In HELSUS, Christopher Raymond is hoping to build and nurture a cross-sectoral community of practice for navigating sustainability challenges. This community will involve inter-disciplinary researchers, social entrepreneurs, industry and policy representatives, and active citizen groups. He will also be contributing to the development of University level teaching related to Environmental Change and Global Sustainability.
Laura Ruotsalainen is an Associate Professor of Spatiotemporal Data Analysis for Sustainability Science at the Department of Computer Science. Her research looks at spatiotemporal data from two viewpoints. The first goal is to develop methods for creating accurate and reliable navigation data seamlessly in every environment using consumer devices, such as smartphones. The challenges for obtaining a good navigation solution arise in places where satellite navigation (e.g. GPS) is not available, namely indoors and in urban areas with high buildings or when the satellite signals are interfered with unintentionally or deliberately. To achieve a good navigation solution using low-cost devices outputting noisy measurements, sophisticated computational methods are needed.
The second goal is to analyse this accumulating good quality navigation data for the benefit of sustainability science, especially for the development of sustainable smart cities. Both goals require the development of novel data analysis, estimation and machine learning algorithms.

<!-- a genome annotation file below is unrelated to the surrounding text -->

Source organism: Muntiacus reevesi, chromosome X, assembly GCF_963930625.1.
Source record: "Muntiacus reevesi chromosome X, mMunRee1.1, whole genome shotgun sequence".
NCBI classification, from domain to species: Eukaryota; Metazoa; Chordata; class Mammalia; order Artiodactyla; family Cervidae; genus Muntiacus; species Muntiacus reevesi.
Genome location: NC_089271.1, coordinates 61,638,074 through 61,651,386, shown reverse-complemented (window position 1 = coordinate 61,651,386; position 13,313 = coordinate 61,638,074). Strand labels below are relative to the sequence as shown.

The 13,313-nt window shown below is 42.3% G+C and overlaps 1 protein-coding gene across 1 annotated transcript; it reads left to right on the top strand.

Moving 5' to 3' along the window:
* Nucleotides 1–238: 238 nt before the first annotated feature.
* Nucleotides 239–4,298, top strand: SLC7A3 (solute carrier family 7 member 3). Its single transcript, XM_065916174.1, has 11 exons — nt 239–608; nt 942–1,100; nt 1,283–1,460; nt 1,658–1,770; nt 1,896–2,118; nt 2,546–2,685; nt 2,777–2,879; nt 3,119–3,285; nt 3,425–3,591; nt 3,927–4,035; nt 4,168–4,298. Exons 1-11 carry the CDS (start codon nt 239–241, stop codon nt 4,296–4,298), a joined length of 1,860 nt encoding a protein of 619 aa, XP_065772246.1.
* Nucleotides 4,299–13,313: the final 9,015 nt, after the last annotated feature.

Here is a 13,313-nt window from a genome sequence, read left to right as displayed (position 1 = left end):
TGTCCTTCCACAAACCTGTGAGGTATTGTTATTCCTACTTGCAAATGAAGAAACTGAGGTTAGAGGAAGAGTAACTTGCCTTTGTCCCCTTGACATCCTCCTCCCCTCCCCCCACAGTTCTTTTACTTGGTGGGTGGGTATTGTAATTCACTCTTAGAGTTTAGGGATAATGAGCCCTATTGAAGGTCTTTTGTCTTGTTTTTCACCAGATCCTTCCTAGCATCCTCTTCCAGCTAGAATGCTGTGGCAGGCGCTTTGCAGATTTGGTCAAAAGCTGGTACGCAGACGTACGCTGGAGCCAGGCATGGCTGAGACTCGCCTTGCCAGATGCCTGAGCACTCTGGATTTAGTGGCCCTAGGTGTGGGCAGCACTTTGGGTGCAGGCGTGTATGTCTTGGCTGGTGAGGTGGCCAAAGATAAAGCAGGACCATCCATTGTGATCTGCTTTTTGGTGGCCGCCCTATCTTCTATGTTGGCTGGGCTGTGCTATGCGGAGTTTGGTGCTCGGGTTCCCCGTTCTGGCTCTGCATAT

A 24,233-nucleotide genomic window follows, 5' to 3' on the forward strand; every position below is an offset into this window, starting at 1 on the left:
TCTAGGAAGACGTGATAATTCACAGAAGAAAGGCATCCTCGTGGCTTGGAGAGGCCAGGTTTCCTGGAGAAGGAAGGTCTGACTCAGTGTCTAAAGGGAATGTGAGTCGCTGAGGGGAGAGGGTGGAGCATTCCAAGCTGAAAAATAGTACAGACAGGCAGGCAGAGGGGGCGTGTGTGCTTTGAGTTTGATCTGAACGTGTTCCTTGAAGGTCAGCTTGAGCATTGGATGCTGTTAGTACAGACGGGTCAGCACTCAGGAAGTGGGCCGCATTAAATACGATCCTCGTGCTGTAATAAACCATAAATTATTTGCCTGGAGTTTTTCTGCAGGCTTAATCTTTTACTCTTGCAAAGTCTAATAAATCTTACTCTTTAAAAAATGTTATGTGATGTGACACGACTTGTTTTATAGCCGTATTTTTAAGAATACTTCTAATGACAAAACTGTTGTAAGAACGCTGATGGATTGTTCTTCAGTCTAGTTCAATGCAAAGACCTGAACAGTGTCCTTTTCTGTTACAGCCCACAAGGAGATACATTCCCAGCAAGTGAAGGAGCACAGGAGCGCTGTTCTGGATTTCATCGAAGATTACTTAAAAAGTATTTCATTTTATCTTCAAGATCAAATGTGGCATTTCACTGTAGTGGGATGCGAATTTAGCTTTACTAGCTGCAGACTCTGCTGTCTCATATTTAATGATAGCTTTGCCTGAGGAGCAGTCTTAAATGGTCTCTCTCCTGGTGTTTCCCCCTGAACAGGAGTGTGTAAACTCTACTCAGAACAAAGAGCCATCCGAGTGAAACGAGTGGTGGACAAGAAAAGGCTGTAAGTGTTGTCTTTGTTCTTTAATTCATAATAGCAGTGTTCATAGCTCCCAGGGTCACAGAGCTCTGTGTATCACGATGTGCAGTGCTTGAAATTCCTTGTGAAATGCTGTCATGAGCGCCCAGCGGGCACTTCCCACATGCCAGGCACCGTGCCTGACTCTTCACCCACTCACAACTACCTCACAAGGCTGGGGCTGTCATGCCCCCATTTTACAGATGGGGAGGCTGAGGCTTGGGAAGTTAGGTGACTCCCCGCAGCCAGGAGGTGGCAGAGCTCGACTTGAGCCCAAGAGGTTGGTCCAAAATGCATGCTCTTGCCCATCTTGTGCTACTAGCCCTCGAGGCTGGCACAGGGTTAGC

Laura Ruotsalainen wants to make a difference in the quality of life in smart cities as well as safety and environmental impact of traffic. She believes her research will contribute into these important aspects by providing means for safer and less contaminating traffic via using and sharing good navigation information of all parties involved, vehicle, bicycles and pedestrians, and by retrieving understanding of the motion patterns and habits of people for creating more livable smart cities.
In Helsus, her goal is to be engaged in fruitful interdisciplinary discussions and collaboration. Laura Ruotsalainen hopes to learn more about the challenges in urban planning and development of smart cities from the sustainability science viewpoint. She also hopes to be able to contribute into resolving some of these challenges by bringing in her knowledge about using sophisticated computational means for analysing spatiotemporal data.
Reetta Toivanen, professor of sustainability science, explores the sustainable wellbeing of indigenous peoples as well as the relationship between local contexts and human rights. Her current research project focuses on the Arctic region, but she also intends to conduct comparative research elsewhere. She is interested in the global future of natural subsistence economies and their relationship with the maintenance of cultures and languages.